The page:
This week on “Are You Really Experienced?” we talk about what was right and wrong (and what Michael Sean Wright thought was wrong) with the Grammys, the ongoing Ticketmaster/Live Nation effort for a virtual ticketing monopoly, a mini-RIAA invasion of the DoJ, what the average person knows/cares about the PROs, and hey, we actually talk about some music! Listen as MSW, Dr. Tony Shore, Joe Kirk and I blather on for an hour about the music ‘n’ tech issues o’ the day…
Let me try to crystallize some thoughts that have been racing around in my head for a long time.
If T Bone Burnett decided he wanted to lead a coup d'état on the nation of Music, sign me up as a foot soldier. I trust his leadership on matters musical implicitly.
However, his comments backstage at the Grammys seem to echo a growing notion of abandonment of music as a method of mass communication, one that I don’t think bodes well for our society as a whole.
“What I think is that there is a limited number of people who like music. But those people really, really like music,” Burnett said. “The record industry got into the business of trying to sell music to everybody. If you make music for people who really care about music, you can do well.”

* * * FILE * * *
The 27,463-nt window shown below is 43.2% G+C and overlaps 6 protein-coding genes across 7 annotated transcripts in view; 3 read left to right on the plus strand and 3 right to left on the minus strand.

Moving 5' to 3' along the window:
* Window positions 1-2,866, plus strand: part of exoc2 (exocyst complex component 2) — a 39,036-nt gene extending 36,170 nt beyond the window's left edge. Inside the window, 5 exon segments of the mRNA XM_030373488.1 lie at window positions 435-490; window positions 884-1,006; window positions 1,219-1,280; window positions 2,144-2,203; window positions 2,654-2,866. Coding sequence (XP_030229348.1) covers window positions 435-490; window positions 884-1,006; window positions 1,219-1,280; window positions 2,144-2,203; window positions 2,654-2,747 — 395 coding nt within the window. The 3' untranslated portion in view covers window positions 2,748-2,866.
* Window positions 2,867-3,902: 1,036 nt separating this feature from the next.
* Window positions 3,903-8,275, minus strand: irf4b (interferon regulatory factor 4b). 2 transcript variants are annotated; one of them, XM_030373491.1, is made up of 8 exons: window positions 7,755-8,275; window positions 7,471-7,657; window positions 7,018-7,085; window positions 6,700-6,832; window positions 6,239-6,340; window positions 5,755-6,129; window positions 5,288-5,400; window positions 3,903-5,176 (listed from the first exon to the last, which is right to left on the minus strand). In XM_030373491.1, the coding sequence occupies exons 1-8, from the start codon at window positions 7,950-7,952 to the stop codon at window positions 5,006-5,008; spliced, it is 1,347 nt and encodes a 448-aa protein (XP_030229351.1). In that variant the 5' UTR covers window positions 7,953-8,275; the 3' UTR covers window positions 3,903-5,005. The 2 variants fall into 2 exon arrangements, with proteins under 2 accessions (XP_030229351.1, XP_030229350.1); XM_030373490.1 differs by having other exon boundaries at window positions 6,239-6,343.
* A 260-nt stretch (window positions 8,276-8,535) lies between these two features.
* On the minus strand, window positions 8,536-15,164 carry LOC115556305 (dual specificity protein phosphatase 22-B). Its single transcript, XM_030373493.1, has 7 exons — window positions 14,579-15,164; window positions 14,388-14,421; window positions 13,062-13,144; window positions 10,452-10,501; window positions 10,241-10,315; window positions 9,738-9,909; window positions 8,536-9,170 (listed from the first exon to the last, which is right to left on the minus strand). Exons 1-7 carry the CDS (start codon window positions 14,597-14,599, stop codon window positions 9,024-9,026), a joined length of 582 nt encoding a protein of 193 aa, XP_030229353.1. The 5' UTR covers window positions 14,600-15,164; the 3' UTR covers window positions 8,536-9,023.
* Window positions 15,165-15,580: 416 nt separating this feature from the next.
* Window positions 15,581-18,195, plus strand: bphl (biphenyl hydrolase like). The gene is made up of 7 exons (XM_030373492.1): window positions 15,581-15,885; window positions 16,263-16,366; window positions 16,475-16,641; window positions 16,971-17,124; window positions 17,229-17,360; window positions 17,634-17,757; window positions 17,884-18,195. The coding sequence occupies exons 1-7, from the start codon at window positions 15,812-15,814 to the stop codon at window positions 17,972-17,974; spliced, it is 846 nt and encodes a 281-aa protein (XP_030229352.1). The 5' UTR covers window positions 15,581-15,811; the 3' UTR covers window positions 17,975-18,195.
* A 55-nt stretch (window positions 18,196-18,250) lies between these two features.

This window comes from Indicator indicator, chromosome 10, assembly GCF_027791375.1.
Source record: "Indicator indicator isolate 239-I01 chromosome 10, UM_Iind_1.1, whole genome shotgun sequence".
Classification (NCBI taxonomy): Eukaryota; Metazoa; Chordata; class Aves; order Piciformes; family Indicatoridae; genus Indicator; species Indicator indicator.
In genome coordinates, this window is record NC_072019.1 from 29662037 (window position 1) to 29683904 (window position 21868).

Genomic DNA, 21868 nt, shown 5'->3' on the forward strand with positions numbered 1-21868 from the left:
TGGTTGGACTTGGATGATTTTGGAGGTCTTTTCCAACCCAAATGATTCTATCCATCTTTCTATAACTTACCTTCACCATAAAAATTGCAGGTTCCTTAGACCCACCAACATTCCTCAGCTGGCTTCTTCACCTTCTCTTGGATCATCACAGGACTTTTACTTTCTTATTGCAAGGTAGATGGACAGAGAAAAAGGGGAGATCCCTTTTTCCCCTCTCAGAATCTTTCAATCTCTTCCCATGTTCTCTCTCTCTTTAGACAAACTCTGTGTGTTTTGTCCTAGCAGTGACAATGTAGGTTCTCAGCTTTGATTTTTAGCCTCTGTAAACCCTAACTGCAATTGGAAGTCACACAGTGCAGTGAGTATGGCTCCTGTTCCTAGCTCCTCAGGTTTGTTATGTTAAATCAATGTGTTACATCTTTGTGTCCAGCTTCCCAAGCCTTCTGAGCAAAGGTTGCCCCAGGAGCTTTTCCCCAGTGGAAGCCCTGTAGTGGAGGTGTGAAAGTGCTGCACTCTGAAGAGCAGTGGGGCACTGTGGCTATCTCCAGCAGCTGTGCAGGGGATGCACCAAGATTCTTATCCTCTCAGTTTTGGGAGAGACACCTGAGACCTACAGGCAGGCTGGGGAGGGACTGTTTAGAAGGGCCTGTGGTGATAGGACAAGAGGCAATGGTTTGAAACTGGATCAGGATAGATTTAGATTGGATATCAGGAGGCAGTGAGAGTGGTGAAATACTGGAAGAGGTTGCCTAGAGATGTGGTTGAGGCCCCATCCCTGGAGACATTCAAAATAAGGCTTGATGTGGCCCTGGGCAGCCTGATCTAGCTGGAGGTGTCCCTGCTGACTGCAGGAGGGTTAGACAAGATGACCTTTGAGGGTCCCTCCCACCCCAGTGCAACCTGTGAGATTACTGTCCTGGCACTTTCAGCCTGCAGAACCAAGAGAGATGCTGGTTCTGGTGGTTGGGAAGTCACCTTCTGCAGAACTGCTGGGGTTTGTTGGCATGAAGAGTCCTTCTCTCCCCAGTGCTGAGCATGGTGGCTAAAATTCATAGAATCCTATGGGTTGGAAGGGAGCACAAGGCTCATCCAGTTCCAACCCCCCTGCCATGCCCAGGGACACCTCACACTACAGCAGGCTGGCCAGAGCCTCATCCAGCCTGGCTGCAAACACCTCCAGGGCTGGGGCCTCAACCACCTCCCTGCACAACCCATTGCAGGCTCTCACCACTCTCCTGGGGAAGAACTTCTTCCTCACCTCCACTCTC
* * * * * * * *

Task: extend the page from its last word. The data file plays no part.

But if music – the “universal language” – starts to become a mode of communication solely intended for those who “really, really like” it, don’t we all lose in the long run?
The pure idea of mass media products – books, music, film, good writing, solid and credible information – becoming democratized so that those higher ideas are available for all who want them has been watered down over time, and that process of erosion has certainly sped up with the advent of easily available technology.
So much so that pretty much the only thing we’re left with is the lowest common denominator. We, the root level consumer, get the dregs because they’re easy and cheap to produce, and we’re told to like it.
And when you combine that with the flip side of a great and growing number of “consumers” who think, illogically, that all this content should be “free” because they’re unaware (or unwilling to become aware) of the economic structures involve with producing said content, it reinforces the content producers idea that the only thing they should produce is the product they absolutely know will sell. Not “think” will sell…know.
So what happens to the mass of potential music fans – those people who might “really, really like” great music if given the opportunity of exposure to it – don’t get that opportunity if the people who make the music don’t reach out past those who already love it, the people who distribute the music don’t bring it to the much-vaunted “marketplace of ideas,” and audience members don’t think they should have to part with anything other than some hard drive space?
Simple: they don’t become music fans.
Do I think everybody who even ever-so-slightly loves music should listen to and learn to love "Raising Sand"? Absolutely. Do I wish everybody I know who has even a passing interest in music would rush out and buy Burnett's classic "The True False Identity"? Absolutely.
But do I think Burnett and his oh-so-talented co-horts should only make music for those who "really, really like" it? Absolutely not.